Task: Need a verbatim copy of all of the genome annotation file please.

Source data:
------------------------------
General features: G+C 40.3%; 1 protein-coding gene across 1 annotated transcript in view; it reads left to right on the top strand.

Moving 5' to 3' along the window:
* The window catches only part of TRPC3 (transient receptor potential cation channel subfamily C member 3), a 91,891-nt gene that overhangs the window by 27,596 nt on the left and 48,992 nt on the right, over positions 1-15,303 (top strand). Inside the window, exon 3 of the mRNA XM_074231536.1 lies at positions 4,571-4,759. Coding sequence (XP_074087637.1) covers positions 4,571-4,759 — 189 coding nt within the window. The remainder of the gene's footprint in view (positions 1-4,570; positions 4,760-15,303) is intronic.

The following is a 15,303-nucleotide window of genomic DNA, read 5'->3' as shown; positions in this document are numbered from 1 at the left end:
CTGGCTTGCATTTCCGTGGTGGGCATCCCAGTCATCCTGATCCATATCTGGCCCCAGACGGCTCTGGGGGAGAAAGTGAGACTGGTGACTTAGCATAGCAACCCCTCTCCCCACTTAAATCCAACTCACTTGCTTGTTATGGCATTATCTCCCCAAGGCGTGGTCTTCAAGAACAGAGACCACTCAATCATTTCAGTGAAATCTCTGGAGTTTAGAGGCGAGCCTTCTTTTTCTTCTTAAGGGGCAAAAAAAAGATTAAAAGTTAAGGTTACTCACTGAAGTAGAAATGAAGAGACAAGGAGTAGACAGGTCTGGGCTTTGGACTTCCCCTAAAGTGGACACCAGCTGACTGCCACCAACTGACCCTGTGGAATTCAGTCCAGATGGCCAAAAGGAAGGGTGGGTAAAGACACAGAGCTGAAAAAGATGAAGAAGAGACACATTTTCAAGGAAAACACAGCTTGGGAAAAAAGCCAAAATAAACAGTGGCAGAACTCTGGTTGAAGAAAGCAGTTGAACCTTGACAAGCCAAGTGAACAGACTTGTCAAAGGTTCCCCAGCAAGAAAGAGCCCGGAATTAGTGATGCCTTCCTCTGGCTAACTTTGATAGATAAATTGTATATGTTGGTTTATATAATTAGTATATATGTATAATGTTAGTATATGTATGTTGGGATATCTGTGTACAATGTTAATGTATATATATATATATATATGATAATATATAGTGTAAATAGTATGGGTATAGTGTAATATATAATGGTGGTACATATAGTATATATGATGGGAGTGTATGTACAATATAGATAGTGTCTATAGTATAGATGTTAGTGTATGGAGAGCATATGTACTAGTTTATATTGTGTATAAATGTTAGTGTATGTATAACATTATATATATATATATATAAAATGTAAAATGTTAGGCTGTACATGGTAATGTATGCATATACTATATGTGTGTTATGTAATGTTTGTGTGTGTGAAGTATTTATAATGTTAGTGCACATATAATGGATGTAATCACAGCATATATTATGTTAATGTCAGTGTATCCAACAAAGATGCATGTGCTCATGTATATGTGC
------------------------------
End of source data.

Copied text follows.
General features: G+C 40.3%; 1 protein-coding gene across 1 annotated transcript in view; it reads left to right on the top strand.

Moving 5' to 3' along the window:
* The window catches only part of TRPC3 (transient receptor potential cation channel subfamily C member 3), a 91,891-nt gene that overhangs the window by 27,596 nt on the left and 48,992 nt on the right, over positions 1-15,303 (top strand). Inside the window, exon 3 of the mRNA XM_074231536.1 lies at positions 4,571-4,759. Coding sequence (XP_074087637.1) covers positions 4,571-4,759 — 189 coding nt within the window. The remainder of the gene's footprint in view (positions 1-4,570; positions 4,760-15,303) is intronic.

The following is a 15,303-nucleotide window of genomic DNA, read 5'->3' as shown; positions in this document are numbered from 1 at the left end:
CTGGCTTGCATTTCCGTGGTGGGCATCCCAGTCATCCTGATCCATATCTGGCCCCAGACGGCTCTGGGGGAGAAAGTGAGACTGGTGACTTAGCATAGCAACCCCTCTCCCCACTTAAATCCAACTCACTTGCTTGTTATGGCATTATCTCCCCAAGGCGTGGTCTTCAAGAACAGAGACCACTCAATCATTTCAGTGAAATCTCTGGAGTTTAGAGGCGAGCCTTCTTTTTCTTCTTAAGGGGCAAAAAAAAGATTAAAAGTTAAGGTTACTCACTGAAGTAGAAATGAAGAGACAAGGAGTAGACAGGTCTGGGCTTTGGACTTCCCCTAAAGTGGACACCAGCTGACTGCCACCAACTGACCCTGTGGAATTCAGTCCAGATGGCCAAAAGGAAGGGTGGGTAAAGACACAGAGCTGAAAAAGATGAAGAAGAGACACATTTTCAAGGAAAACACAGCTTGGGAAAAAAGCCAAAATAAACAGTGGCAGAACTCTGGTTGAAGAAAGCAGTTGAACCTTGACAAGCCAAGTGAACAGACTTGTCAAAGGTTCCCCAGCAAGAAAGAGCCCGGAATTAGTGATGCCTTCCTCTGGCTAACTTTGATAGATAAATTGTATATGTTGGTTTATATAATTAGTATATATGTATAATGTTAGTATATGTATGTTGGGATATCTGTGTACAATGTTAATGTATATATATATATATATATGATAATATATAGTGTAAATAGTATGGGTATAGTGTAATATATAATGGTGGTACATATAGTATATATGATGGGAGTGTATGTACAATATAGATAGTGTCTATAGTATAGATGTTAGTGTATGGAGAGCATATGTACTAGTTTATATTGTGTATAAATGTTAGTGTATGTATAACATTATATATATATATATATAAAATGTAAAATGTTAGGCTGTACATGGTAATGTATGCATATACTATATGTGTGTTATGTAATGTTTGTGTGTGTGAAGTATTTATAATGTTAGTGCACATATAATGGATGTAATCACAGCATATATTATGTTAATGTCAGTGTATCCAACAAAGATGCATGTGCTCATGTATATGTGC